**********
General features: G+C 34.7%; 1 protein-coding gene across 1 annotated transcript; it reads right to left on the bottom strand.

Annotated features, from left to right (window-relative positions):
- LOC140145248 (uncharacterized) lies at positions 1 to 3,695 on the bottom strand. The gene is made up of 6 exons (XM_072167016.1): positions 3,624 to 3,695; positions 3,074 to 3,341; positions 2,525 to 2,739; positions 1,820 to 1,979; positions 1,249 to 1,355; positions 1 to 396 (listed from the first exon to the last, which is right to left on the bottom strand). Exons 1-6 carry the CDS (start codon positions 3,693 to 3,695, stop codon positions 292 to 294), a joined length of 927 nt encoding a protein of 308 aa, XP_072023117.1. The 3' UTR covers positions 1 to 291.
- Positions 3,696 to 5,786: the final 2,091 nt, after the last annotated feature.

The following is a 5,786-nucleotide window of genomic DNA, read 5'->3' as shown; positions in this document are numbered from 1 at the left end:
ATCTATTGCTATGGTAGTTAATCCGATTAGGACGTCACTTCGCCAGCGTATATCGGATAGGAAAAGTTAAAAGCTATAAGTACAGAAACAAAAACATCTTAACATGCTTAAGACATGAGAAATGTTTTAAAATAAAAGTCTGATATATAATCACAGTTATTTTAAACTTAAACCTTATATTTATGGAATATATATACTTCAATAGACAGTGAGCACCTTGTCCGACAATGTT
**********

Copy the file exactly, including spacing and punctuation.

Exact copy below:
General features: G+C 34.7%; 1 protein-coding gene across 1 annotated transcript; it reads right to left on the bottom strand.

Annotated features, from left to right (window-relative positions):
- LOC140145248 (uncharacterized) lies at positions 1 to 3,695 on the bottom strand. The gene is made up of 6 exons (XM_072167016.1): positions 3,624 to 3,695; positions 3,074 to 3,341; positions 2,525 to 2,739; positions 1,820 to 1,979; positions 1,249 to 1,355; positions 1 to 396 (listed from the first exon to the last, which is right to left on the bottom strand). Exons 1-6 carry the CDS (start codon positions 3,693 to 3,695, stop codon positions 292 to 294), a joined length of 927 nt encoding a protein of 308 aa, XP_072023117.1. The 3' UTR covers positions 1 to 291.
- Positions 3,696 to 5,786: the final 2,091 nt, after the last annotated feature.

The following is a 5,786-nucleotide window of genomic DNA, read 5'->3' as shown; positions in this document are numbered from 1 at the left end:
ATCTATTGCTATGGTAGTTAATCCGATTAGGACGTCACTTCGCCAGCGTATATCGGATAGGAAAAGTTAAAAGCTATAAGTACAGAAACAAAAACATCTTAACATGCTTAAGACATGAGAAATGTTTTAAAATAAAAGTCTGATATATAATCACAGTTATTTTAAACTTAAACCTTATATTTATGGAATATATATACTTCAATAGACAGTGAGCACCTTGTCCGACAATGTT